It was time to take responsibility for me now.

Comes fatherhood

A couple years later when my then-wife and I adopted our first two sons and I became a dad, I began understanding the challenges of parenthood even better, and gave Mom credit for doing as good as she knew how.

In the film version of The Prince of Tides, Tom (Nick Nolte)  is led from darkness to light by his psychiatrist, (Barbra Streisand.) The film, which reduced me to tears as these characters came to life on the screen, hit home just as the book had.

So much so that I went back and re-read all 700+ pages again.

Sandhu vs. Streisand

I mentioned seeing the film to Sandhu, and I expected some insightful, clinical evaluation of it, since I thought he had seen it, too.

What I got instead was, “Yeah, I liked it. But Tom’s psychiatrist had better looking legs than mine.”

I figured that if this was the response my psychiatrist felt was most appropriate, he must have thought I was cured.

I don’t know about Sandhu’s legs, but I do know he helped me save my life. Along with Pat Conroy and Tom Wingo, of course.

Profile photo of Jim Willis Jim Willis
I am a writer, college professor, and author of several nonfiction books, including three on the decade of the 1960s. Several wonderful essays of gifted Retrospect authors appear in my book, "Daily Life in the 1960s."

Characterizations: moving, well written


  1. Thanx Jim for sharing your personal story of how literary therapy – as well as rapport with a good therapist – helped you.

    Years ago we were in Charleston, my hometown, and went to Beaufort which as you may know was Pat Conroy’s hometown. The town was deservedly proud of their native son who was gravely ill at the time. Conroy died soon after we left South Carolina

  2. I remember being engaged, even enthralled, with the narrative of that novel, at least on the level of wanting to know “what will happen next.” But strangely, I recall very little about the plot or characters or anything else, didn’t remember that there was a therapist or psychiatrist in it, and I don’t think I’ve turned it over much in my mind after finishing it. This is In stark contrast to certain other novels whose characters, themes, and so forth have dwelled powerfully within me. (For instance, All the King’s Men, Blood on the Forge, or My Name is Asher Lev.)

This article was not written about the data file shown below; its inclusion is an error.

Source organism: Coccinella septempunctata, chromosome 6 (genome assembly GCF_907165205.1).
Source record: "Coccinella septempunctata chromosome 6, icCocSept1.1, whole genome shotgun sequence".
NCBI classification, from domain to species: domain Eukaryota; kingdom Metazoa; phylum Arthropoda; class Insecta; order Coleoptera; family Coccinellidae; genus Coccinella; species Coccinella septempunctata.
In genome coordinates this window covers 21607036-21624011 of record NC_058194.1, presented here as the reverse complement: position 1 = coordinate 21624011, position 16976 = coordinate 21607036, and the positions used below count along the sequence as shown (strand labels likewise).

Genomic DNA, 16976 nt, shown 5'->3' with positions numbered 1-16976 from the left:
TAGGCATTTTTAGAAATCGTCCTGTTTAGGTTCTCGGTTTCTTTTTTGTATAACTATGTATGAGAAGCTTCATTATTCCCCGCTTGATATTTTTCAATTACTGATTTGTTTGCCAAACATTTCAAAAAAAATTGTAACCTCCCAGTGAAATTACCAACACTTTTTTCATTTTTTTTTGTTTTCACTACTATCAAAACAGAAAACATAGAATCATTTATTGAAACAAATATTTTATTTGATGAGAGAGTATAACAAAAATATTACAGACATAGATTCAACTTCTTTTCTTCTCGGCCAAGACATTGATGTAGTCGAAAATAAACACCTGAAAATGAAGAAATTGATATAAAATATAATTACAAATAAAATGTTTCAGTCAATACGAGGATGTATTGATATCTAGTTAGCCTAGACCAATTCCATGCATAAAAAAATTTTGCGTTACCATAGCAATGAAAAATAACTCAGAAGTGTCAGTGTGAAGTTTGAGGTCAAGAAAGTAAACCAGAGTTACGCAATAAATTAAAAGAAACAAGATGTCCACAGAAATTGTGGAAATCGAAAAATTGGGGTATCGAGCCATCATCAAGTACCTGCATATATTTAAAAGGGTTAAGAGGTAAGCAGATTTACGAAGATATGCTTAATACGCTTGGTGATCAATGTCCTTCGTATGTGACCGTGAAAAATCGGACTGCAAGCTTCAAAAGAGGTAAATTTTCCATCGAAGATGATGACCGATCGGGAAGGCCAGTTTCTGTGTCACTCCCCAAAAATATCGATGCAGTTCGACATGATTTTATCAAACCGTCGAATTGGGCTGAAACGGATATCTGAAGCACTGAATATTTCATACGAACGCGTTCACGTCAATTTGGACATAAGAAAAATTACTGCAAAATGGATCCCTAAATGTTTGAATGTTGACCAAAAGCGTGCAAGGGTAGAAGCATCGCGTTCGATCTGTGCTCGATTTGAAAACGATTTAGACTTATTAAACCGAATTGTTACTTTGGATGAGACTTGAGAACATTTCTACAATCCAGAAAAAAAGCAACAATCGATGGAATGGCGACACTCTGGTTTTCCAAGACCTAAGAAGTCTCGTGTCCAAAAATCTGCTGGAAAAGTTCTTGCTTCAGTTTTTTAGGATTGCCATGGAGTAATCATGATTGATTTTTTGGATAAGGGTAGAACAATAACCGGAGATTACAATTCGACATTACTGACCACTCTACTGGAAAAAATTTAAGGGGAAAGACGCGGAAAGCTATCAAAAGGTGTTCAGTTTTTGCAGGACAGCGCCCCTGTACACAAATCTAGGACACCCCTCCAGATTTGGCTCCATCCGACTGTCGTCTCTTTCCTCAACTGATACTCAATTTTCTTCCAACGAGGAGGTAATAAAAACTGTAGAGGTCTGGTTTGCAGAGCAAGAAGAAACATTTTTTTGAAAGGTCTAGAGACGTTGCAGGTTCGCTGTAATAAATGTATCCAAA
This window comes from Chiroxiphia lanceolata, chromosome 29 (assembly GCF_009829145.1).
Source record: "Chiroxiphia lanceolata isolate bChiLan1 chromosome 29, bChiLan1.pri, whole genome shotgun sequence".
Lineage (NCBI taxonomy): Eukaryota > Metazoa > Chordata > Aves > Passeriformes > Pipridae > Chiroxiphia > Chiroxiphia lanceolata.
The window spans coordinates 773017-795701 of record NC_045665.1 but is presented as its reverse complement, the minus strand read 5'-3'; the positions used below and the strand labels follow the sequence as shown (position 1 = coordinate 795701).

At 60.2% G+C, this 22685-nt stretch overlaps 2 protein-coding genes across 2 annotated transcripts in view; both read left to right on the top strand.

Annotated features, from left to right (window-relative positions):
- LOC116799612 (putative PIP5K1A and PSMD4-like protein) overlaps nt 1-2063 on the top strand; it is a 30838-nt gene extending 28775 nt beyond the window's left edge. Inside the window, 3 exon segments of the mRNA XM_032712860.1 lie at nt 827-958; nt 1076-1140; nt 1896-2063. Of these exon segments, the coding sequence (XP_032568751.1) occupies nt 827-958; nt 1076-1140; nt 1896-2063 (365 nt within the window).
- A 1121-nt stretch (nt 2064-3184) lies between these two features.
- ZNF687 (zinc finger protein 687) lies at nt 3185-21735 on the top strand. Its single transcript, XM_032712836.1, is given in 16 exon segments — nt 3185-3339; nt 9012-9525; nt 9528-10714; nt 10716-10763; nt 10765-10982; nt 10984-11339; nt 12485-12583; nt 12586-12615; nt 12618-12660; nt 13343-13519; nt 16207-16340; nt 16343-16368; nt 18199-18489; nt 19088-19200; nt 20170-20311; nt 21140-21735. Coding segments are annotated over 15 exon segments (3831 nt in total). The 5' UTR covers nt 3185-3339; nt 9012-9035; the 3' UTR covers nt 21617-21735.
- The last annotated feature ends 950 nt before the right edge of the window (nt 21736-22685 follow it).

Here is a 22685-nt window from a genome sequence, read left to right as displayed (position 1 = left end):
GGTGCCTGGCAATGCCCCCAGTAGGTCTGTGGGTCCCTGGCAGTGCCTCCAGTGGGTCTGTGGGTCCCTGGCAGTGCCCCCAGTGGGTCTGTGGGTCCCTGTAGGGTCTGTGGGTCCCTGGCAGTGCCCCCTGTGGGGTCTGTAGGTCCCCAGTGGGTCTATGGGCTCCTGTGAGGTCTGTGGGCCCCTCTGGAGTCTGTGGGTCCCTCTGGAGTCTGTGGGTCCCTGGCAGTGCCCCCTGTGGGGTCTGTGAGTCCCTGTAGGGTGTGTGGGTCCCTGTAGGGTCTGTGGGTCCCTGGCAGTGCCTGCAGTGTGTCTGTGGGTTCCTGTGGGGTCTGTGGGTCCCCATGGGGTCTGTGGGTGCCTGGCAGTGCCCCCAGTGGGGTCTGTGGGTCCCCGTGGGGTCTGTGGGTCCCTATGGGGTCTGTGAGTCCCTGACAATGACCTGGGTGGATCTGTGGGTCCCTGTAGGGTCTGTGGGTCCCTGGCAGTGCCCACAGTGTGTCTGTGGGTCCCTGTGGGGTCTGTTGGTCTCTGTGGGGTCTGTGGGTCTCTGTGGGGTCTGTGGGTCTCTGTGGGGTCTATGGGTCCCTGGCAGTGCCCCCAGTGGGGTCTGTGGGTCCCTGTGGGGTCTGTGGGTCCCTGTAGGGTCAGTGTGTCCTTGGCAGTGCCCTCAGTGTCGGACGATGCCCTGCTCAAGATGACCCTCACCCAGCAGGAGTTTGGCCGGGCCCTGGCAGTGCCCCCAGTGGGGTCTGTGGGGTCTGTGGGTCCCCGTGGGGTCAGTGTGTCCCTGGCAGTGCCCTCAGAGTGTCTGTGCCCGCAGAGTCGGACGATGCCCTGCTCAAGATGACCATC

It’s an interesting reminder that humans respond in quite divergent ways to artistry of all kinds, including literary arts. Thanks for your sharing of your very meaningful and deep engagement with that work..

    • Jim Willis says:

      Thanks, Dale, and I’m pleased to know I’m not the only one who found the book engaging. As often can happen, when I read a book AND see its movie adaptation, I get scenes from each mixed up. I think the film was a pretty good representation of the book, albeit condensed because the book ran 700+ pages.

  3. Loved the description of your interaction between your interior narrative, Conroy’s book, and your psychiatrist. You distilled what must have been a long, intense, and painful chapter in your life into an articulate and compassionate tale. I haven’t read Prince of Tides, but I certainly recognize plenty of your interior battles. Loved Sandhu’s comment. It does sound as if he was saying, “you made it, Jim. Get outta my office.” Thanks, pal.

  4. Khati Hendry says:

    I haven’t read the book or seen the movie, but you describe your journey beautifully, and maybe I will check out The Prince of Tides. I think that many people start to realize that our parents were only human and they did the best they could (especially as we get older ourselves). We become more forgiving and kinder perhaps with a little wisdom. At least that is what I tell myself.